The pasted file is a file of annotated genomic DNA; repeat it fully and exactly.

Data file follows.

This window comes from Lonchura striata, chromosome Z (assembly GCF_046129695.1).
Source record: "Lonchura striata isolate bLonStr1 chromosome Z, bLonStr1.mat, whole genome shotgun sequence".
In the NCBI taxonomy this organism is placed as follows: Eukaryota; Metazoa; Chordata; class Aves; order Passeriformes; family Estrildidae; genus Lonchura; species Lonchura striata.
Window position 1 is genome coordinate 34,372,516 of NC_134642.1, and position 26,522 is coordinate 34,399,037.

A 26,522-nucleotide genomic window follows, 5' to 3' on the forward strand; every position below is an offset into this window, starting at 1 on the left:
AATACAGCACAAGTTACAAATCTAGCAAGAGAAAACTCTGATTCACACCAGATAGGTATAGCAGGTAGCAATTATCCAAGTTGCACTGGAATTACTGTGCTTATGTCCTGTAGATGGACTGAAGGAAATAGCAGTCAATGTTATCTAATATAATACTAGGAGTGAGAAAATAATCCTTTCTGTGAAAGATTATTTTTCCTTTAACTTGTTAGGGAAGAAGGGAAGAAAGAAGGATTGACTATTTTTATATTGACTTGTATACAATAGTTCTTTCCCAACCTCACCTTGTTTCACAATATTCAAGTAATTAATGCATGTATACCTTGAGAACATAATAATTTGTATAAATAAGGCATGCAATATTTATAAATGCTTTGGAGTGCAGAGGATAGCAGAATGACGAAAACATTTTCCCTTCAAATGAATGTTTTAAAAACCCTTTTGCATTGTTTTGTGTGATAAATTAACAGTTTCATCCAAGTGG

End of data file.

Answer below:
This window comes from Lonchura striata, chromosome Z (assembly GCF_046129695.1).
Source record: "Lonchura striata isolate bLonStr1 chromosome Z, bLonStr1.mat, whole genome shotgun sequence".
In the NCBI taxonomy this organism is placed as follows: Eukaryota; Metazoa; Chordata; class Aves; order Passeriformes; family Estrildidae; genus Lonchura; species Lonchura striata.
Window position 1 is genome coordinate 34,372,516 of NC_134642.1, and position 26,522 is coordinate 34,399,037.

A 26,522-nucleotide genomic window follows, 5' to 3' on the forward strand; every position below is an offset into this window, starting at 1 on the left:
AATACAGCACAAGTTACAAATCTAGCAAGAGAAAACTCTGATTCACACCAGATAGGTATAGCAGGTAGCAATTATCCAAGTTGCACTGGAATTACTGTGCTTATGTCCTGTAGATGGACTGAAGGAAATAGCAGTCAATGTTATCTAATATAATACTAGGAGTGAGAAAATAATCCTTTCTGTGAAAGATTATTTTTCCTTTAACTTGTTAGGGAAGAAGGGAAGAAAGAAGGATTGACTATTTTTATATTGACTTGTATACAATAGTTCTTTCCCAACCTCACCTTGTTTCACAATATTCAAGTAATTAATGCATGTATACCTTGAGAACATAATAATTTGTATAAATAAGGCATGCAATATTTATAAATGCTTTGGAGTGCAGAGGATAGCAGAATGACGAAAACATTTTCCCTTCAAATGAATGTTTTAAAAACCCTTTTGCATTGTTTTGTGTGATAAATTAACAGTTTCATCCAAGTGG